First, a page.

Establishing Digital Trust: Don't Sacrifice Security for Convenience
Former Goldman Sachs programmer Sergey Aleynikov is back in court on new charges related to code theft.
"Aleynikov was re-arrested ... and is being arraigned in Manhattan criminal court ... on state charges of 'unlawful use of secret scientific material' and 'unlawful duplication of computer related material,'" writes Wired's Kim Zetter. "The new charges come after Aleynikov defeated previous federal charges against him for theft of the code. His defense attorney calls the new charges 'improper.' 'I think it seems vindictive, and I’m confident that he’s going to prevail,' defense attorney Kevin Marino told Wired."
"At an initial hearing in Manhattan criminal court [last] Thursday on the latest arrest warrant, Aleynikov's lawyer told Judge Robert Mandelbaum his client had spent the last week in jail in New Jersey, where he lives," writes Reuters' Grant McCool. "Mandelbaum granted Aleynikov's release on $35,000 bail as he stood in the courtroom, his hands cuffed behind his back. Aleynikov, dressed in a white tee-shirt, checked shorts, white socks and sandals, was not asked to enter a plea."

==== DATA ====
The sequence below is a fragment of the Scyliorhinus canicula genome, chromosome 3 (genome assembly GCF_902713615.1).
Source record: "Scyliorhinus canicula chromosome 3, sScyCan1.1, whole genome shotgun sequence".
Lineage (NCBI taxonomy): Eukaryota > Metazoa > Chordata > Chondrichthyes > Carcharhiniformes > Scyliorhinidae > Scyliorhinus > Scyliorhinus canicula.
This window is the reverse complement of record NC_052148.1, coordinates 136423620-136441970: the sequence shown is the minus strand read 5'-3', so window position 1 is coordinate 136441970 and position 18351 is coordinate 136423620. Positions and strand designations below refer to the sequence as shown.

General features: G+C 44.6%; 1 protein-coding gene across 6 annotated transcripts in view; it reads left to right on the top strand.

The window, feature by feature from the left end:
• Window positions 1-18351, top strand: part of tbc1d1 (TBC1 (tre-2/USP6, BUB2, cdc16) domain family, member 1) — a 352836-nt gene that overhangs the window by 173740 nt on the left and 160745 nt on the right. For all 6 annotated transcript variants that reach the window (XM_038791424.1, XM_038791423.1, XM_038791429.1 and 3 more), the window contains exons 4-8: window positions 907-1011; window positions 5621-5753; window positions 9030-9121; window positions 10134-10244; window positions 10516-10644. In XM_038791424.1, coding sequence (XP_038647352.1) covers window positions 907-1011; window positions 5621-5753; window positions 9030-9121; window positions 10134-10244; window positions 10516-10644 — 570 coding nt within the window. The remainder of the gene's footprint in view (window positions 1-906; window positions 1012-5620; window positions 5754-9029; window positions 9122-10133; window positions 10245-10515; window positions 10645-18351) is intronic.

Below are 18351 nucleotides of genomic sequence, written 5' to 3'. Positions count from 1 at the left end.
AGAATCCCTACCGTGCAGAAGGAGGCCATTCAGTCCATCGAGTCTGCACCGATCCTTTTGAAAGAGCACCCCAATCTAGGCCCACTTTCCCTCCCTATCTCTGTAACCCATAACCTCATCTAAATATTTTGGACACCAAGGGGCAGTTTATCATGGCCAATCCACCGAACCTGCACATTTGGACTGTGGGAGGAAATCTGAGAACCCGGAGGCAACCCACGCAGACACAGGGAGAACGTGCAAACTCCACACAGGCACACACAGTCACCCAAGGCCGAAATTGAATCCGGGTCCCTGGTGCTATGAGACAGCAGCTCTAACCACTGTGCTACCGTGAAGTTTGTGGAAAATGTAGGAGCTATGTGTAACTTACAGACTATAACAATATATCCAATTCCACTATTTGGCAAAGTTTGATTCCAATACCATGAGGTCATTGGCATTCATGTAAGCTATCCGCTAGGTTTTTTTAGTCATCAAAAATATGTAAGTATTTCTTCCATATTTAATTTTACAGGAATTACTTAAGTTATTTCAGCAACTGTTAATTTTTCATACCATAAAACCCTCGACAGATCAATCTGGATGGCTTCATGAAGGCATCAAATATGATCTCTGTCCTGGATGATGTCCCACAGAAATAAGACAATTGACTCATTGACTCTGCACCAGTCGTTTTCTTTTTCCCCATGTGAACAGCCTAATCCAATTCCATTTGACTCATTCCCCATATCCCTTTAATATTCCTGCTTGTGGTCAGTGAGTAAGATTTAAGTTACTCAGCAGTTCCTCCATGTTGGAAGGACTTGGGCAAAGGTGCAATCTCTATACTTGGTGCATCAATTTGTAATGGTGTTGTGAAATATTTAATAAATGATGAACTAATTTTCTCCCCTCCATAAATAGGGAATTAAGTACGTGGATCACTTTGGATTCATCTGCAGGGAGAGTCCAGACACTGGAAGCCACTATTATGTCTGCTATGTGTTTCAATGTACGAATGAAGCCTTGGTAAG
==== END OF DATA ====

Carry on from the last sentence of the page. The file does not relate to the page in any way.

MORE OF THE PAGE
"In February Aleynikov overturned a conviction on federal charges that claimed he stole trade secrets from his employer, mega-bank Goldman Sachs," writes The Register's Gavin Clarke. "During the appeal hearing, his lawyer Kevin Marino argued Aleynikov had been incorrectly charged under the Economic Espionage Act (EEA). The appeals court ruled in Aleynikov's favour, finding that taking source code is not a crime under federal law, which instead makes it illegal to steal trade secrets, and that the code didn’t qualify as stolen goods under another federal law."